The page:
A full version of the Constitutional Court Decision may be accessed at www.constcourt.gov.az/decisions/330

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Post date: Friday, 10 July, 2015 - 10:22
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Dentons, the global law firm, has advised Petronas, the Malaysian oil and gas giant, on its acquisition of the 15.5 per cent Statoil stake in the Azerbaijani Shah Deniz gas field production-sharing agreement, including associated pipelines. The deal was completed in April 2015.

Shah Deniz is one of the largest gas projects in the world, paving the way for Caspian gas to be delivered directly to European markets for the first time through the Southern Energy corridor into Italy, thereby providing diversity of supply for Europe.

This major transaction was completed in a short time period due to Petronas’ focused in-house legal and commercial teams. The deal represents one of Petronas’ largest acquisition deals.

The Dentons team was led by Humphrey Douglas, Energy Partner; Nigel Webber, Corporate Partner; and James Hogan, Partner, Azerbaijan. Senior Associates included Joseph Altendorf, Helen Bowdren and Ophelia Abdullayeva.

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Post date: Friday, 19 June, 2015 - 10:54
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A client alert from the global law firm Denton’s – a TEAS member

One consequence of this move was that loans granted by local banks to local customers in foreign currency became more expensive, because the Azerbaijani Manat (AZN) currency was weakened by 25 per cent. This raised a question of whether foreign currency-denominated loans between Azerbaijani residents were even constitutional. Article 19, paragraph III of the Azerbaijani Constitution prohibits using any monetary unit as a means for payment on the territory of the Republic of Azerbaijan, other than the AZN. At the same time, Article 439.1 of the Azerbaijani Civil Code, the cornerstone of commercial law in the country, states that monetary obligations must be denominated in AZN, except where one of the parties to a transaction is a foreign person or entity.

So the first issue presented before the Constitutional Court was whether foreign currency-denominated loans were constitutional in light of the prohibition in the Constitution against using any currency other than AZN as a means of payment and the first sentence of Article 439.1 of the Azerbaijani Civil Code (“monetary obligations must be denominated in AZN”). Here, the Court essentially ruled that the wording in question does not apply to obligations arising out of loan agreements because, in lending transactions, money is used not as a means of payment, but rather as something that is borrowed and must be returned.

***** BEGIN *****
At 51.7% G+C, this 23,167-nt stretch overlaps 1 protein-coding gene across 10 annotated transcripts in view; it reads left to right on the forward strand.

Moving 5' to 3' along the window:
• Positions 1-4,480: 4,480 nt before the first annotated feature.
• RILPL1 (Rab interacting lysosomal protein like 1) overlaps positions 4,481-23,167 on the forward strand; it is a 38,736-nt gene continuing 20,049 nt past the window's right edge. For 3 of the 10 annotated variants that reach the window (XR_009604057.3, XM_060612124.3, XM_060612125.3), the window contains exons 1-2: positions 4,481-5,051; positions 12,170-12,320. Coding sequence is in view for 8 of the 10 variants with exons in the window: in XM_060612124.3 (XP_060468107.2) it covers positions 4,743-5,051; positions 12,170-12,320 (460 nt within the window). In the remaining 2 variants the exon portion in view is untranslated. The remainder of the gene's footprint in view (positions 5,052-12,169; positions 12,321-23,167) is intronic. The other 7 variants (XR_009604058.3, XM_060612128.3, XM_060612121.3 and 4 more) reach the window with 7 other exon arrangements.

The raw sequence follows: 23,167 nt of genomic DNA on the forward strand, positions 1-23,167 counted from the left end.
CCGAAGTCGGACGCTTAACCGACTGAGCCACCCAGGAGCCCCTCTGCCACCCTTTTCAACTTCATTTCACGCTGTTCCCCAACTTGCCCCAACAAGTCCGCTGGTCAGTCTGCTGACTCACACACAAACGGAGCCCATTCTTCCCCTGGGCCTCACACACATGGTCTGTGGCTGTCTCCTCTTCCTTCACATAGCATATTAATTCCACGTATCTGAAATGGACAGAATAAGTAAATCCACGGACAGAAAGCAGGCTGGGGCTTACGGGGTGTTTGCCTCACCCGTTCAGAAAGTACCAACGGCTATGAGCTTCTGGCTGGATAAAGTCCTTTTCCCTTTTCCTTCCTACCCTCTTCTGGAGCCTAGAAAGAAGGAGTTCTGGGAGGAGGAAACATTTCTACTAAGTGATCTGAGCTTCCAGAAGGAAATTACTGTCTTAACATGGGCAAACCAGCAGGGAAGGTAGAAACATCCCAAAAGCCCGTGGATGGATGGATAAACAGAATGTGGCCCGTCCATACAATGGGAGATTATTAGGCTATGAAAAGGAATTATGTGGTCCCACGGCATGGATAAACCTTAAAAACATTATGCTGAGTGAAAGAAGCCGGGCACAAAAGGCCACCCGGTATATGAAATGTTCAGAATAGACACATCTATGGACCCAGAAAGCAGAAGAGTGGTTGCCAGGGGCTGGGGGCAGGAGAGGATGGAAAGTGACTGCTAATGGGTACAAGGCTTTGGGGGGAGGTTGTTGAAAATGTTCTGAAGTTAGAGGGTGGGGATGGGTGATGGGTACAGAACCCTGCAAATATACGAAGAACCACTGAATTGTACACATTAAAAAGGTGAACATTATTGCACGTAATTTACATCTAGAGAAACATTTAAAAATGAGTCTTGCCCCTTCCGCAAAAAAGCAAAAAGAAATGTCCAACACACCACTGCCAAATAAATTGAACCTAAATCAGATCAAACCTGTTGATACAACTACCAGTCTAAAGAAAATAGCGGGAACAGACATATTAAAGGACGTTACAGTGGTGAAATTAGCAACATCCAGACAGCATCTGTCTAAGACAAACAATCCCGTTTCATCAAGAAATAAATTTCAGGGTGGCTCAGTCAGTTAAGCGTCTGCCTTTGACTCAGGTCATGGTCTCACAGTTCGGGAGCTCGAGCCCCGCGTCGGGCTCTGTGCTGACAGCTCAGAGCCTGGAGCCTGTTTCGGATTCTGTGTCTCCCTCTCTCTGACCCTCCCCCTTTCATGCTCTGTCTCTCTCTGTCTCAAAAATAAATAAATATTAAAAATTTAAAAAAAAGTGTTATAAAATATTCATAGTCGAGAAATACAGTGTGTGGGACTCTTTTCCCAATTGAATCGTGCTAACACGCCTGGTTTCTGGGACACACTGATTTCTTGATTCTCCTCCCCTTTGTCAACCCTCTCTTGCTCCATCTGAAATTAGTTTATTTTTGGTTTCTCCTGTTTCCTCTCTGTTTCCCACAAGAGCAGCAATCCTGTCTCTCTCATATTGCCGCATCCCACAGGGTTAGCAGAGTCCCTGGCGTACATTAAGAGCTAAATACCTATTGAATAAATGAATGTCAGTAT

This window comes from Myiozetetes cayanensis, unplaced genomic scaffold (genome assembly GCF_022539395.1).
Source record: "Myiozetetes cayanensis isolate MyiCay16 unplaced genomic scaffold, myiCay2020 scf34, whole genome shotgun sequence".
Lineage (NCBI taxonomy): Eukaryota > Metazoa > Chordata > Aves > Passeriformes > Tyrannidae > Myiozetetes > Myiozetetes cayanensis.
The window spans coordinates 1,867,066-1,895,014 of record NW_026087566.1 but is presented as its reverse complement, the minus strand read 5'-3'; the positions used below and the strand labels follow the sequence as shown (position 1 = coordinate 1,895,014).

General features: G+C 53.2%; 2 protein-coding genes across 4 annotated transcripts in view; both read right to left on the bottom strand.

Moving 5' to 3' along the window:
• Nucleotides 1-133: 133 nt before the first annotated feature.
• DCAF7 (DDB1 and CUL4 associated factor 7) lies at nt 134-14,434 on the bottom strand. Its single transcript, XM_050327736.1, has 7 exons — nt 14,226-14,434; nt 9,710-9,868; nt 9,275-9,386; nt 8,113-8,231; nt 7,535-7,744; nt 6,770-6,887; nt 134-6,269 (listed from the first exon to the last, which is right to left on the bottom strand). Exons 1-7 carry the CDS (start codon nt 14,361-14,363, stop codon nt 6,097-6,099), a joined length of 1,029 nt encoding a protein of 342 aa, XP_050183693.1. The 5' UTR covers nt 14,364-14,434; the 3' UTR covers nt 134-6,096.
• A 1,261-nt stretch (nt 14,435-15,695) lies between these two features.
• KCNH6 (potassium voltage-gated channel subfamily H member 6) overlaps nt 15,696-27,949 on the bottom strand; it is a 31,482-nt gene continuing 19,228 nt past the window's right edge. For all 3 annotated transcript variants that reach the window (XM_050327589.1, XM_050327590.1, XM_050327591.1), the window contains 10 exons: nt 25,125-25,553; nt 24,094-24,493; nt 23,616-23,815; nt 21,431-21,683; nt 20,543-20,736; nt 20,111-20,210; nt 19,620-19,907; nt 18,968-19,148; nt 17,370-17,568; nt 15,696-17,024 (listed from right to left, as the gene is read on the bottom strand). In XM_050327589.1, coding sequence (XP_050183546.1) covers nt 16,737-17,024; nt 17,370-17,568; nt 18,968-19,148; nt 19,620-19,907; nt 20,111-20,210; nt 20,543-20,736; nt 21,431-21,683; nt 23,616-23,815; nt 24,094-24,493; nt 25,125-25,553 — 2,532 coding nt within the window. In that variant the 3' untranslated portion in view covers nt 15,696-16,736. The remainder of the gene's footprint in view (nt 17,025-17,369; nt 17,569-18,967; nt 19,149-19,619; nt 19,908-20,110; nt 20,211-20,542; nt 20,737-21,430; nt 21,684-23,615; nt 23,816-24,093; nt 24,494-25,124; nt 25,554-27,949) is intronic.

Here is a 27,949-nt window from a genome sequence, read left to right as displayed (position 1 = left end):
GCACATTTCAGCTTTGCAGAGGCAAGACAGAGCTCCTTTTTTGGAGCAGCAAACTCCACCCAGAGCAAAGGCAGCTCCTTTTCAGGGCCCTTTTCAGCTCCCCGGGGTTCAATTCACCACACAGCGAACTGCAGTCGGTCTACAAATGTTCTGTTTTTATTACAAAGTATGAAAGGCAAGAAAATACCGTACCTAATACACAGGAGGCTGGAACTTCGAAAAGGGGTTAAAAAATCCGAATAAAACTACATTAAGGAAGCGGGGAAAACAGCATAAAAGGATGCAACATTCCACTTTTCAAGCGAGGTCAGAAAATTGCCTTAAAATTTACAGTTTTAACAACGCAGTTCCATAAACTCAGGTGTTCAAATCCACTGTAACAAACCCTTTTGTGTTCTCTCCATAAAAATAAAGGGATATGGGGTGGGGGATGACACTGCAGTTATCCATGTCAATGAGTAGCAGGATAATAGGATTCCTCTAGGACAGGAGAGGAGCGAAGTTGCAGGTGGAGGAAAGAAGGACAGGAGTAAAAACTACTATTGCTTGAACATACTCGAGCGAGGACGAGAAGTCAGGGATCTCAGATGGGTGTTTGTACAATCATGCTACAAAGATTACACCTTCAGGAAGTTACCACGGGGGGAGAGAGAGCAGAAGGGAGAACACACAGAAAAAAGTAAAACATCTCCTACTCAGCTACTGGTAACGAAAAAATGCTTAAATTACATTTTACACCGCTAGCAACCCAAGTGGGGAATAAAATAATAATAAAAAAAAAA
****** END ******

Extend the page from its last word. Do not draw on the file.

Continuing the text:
The second issue was whether the second sentence of Article 439.1 of the Azerbaijani Civil Code (“if one of the parties is a foreign physical person or legal entity, the parties, if it is not prohibited by law, may specify monetary obligations in foreign currency”) was unconstitutional. The Court interpreted this provision as providing only the right to indicate the obligation in foreign currency in certain circumstances and not the right to make payment in such currency, which means that it is not unconstitutional, because the Constitution only prohibits using foreign currency as a means of payment.

As the Court addressed the constitutionality of Article 439.1 of the Civil Code, it necessarily also addressed the constitutionality of Article 439.2, which set forth the mechanism for the repayment of foreign currency denominated loans. Namely, it stated that if a foreign currency-denominated obligation must be performed in Azerbaijan, it must be paid in AZN, except where it is agreed that the payment should be made in foreign currency. It went on to state that, if the payment is to be made in AZN, the amount to be paid must be recalculated at the rate effective at the place and time of payment. The court ruled that payments under foreign currency-denominated loans (both principal and interest) must be made in the currency agreed by the parties. Alternatively, where the parties have failed to include such a term into the agreement, the loan may be repaid in AZN at the exchange rate prevailing at the place and time of payment.

A full version of the Constitutional Court Decision may be accessed at www.constcourt.gov.az/decisions/330

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Post date: Friday, 19 June, 2015 - 10:39
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Dentons, the global law firm, has advised Petronas, the Malaysian oil and gas giant, on its acquisition of the 15.5 per cent Statoil stake in the Azerbaijani Shah Deniz gas field production-sharing agreement, including associated pipelines. The deal was completed in April 2015.

Shah Deniz is one of the largest gas projects in the world, paving the way for Caspian gas to be delivered directly to European markets for the first time through the Southern Energy corridor into Italy, thereby providing diversity of supply for Europe.

This major transaction was completed in a short time period due to Petronas’ focused in-house legal and commercial teams. The deal represents one of Petronas’ largest acquisition deals.

The Dentons team was led by Humphrey Douglas, Energy Partner; Nigel Webber, Corporate Partner; and James Hogan, Partner, Azerbaijan. Senior Associates included Joseph Altendorf, Helen Bowdren and Ophelia Abdullayeva.

Link: view